Solids are transferred from the solids separation chamber to the sewage lift chamber by a solids transfer conveyor comprising a pump within the solids separation chamber, and a conduit having an inlet end connected to the pump and an outlet end opening into the sewage lift chamber. Baffles are positioned in the bottom of the chamber to concentrate solids in the vicinity of the pump.
As is conventional with grease traps and other holding tanks holding a mixture of immiscible liquids, the lighter liquid "floats" on top of the heavier, or denser, liquid. Thus grease in the grease separation chamber forms an upper grease layer floating on water.
Grease is transferred from the upper portion of the grease separation chamber to a remote higher location by a grease transfer conveyor comprising a grease skimmer located in the upper part of the grease separation chamber; a conduit having in inlet end communicating with the skimmer and a discharge end at a remote location; and a pump adapted to convey grease from the skimmer, through the conduit, to the remote destination.
The skimmer, which is located at a given level at or below the level of the upper edge of the front wall of the solids separation chamber, is preferably of a type described in detail in co-pending application Ser. No. 08/149,182, filed Nov. 8, 1992, the entire disclosure of which is hereby incorporated by reference. Basically, the skimmer described in the aforesaid application has an upwardly opening grease inlet to receive grease rising above the level of the skimmer. Air is injected into the skimmer to close a swing check valve and propel the grease from the skimmer through a conduit.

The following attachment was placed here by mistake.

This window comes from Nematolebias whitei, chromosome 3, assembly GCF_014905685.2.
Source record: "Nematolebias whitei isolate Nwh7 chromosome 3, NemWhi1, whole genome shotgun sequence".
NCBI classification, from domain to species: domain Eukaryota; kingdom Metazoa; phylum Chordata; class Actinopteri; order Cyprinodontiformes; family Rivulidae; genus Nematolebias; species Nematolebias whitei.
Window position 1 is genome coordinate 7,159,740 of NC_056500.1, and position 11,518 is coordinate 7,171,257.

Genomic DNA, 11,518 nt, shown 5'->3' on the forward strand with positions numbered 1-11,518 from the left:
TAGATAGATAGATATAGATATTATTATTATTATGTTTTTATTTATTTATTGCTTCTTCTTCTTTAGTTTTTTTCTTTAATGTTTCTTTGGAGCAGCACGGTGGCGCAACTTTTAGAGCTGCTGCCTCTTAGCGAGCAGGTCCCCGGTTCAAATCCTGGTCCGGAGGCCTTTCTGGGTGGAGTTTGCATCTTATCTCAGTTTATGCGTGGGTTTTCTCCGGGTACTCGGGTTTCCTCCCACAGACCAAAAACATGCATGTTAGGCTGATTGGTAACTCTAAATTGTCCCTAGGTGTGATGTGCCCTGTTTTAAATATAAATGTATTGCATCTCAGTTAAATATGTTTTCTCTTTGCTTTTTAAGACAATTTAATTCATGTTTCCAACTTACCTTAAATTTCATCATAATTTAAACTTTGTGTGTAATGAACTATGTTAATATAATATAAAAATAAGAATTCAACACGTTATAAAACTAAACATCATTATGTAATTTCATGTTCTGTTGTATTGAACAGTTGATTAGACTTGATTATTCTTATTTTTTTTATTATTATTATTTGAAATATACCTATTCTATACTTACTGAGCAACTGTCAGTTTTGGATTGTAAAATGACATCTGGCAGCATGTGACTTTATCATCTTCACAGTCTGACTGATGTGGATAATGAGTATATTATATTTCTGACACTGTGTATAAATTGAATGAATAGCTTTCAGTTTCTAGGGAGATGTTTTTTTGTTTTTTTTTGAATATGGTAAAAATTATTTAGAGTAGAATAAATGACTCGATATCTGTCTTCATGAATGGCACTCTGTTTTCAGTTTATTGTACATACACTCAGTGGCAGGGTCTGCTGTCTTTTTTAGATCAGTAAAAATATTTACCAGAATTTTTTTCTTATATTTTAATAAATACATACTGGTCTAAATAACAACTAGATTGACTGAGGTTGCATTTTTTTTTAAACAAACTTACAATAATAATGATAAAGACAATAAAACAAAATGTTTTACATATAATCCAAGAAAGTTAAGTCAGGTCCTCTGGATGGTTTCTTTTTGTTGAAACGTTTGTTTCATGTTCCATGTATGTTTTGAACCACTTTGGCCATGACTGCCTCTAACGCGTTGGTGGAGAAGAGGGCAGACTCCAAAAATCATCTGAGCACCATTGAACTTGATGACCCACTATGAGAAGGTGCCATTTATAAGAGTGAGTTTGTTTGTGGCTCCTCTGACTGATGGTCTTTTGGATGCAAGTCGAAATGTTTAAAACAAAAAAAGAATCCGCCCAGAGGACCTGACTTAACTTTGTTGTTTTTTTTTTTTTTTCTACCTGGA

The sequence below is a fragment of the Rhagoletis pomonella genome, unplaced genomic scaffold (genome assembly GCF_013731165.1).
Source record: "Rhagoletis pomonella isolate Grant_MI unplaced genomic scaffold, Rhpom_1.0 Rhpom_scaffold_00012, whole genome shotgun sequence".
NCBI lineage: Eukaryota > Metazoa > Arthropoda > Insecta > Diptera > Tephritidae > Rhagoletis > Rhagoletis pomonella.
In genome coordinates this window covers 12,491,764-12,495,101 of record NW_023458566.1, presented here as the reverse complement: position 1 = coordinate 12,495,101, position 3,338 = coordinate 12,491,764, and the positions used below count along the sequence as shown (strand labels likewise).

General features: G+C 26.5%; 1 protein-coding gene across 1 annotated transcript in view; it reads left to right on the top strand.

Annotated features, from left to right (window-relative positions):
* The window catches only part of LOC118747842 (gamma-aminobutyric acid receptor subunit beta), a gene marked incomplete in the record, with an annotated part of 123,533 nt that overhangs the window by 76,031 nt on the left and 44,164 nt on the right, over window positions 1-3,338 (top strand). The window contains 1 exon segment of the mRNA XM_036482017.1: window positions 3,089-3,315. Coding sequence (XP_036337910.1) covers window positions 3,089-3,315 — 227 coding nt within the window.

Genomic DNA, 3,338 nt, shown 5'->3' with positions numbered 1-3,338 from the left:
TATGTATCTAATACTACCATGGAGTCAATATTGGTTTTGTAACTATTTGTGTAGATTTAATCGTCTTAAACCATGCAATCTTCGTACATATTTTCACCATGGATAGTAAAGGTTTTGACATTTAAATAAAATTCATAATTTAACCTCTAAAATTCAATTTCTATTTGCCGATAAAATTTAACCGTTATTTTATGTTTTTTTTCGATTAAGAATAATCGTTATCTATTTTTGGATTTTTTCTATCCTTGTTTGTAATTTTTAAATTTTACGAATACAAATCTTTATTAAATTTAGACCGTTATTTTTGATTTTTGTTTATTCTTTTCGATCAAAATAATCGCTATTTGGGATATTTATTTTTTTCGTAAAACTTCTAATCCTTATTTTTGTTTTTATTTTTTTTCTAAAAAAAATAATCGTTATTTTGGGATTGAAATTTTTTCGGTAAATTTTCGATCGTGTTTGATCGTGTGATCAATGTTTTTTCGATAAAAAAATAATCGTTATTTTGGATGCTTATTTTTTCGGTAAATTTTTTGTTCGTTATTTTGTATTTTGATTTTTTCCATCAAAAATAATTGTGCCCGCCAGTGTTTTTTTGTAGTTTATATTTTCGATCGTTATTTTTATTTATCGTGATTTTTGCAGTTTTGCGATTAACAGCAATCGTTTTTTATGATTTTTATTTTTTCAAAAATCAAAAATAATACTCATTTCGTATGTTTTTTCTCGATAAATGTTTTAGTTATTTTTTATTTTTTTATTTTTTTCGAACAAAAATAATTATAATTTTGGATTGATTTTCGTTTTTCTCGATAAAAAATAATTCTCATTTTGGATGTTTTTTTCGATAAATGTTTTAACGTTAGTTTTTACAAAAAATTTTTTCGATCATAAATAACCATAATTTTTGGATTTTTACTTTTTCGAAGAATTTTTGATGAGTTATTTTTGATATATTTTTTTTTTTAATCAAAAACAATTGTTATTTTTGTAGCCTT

However, the skimmer may be of a different configuration. For example, skimmers of the types shown in U.S. Pat. Nos. 3,769,207 to Baer; 3,693,805 to Tillett et al; 4,264,450 to Ayers et al; and 4,235,726 to Shimko; may be used. Water and solids are transferred from the sewage lift chamber to a remote destination, by a sewage lift conveyor comprised of a pump within the sewage lift chamber, and a conduit having an inlet end connected to the pump and an outlet end at a remote destination.
In use, sewage made up of grease, water and solids is conveyed from a remote source to the solids separation chamber, in which grease rises to the top of the chamber, while solids fall to the bottom. When the level of sewage in the container reaches the top of the chamber's front wall, the grease, as well as some of the water, spills over the wall into the grease separation chamber.
In the grease separation chamber, grease rises to the top of the chamber. When the water level reaches the level of the opening for the conduit in the front wall of the chamber, water flows through the water conduit into the sewage lift chamber.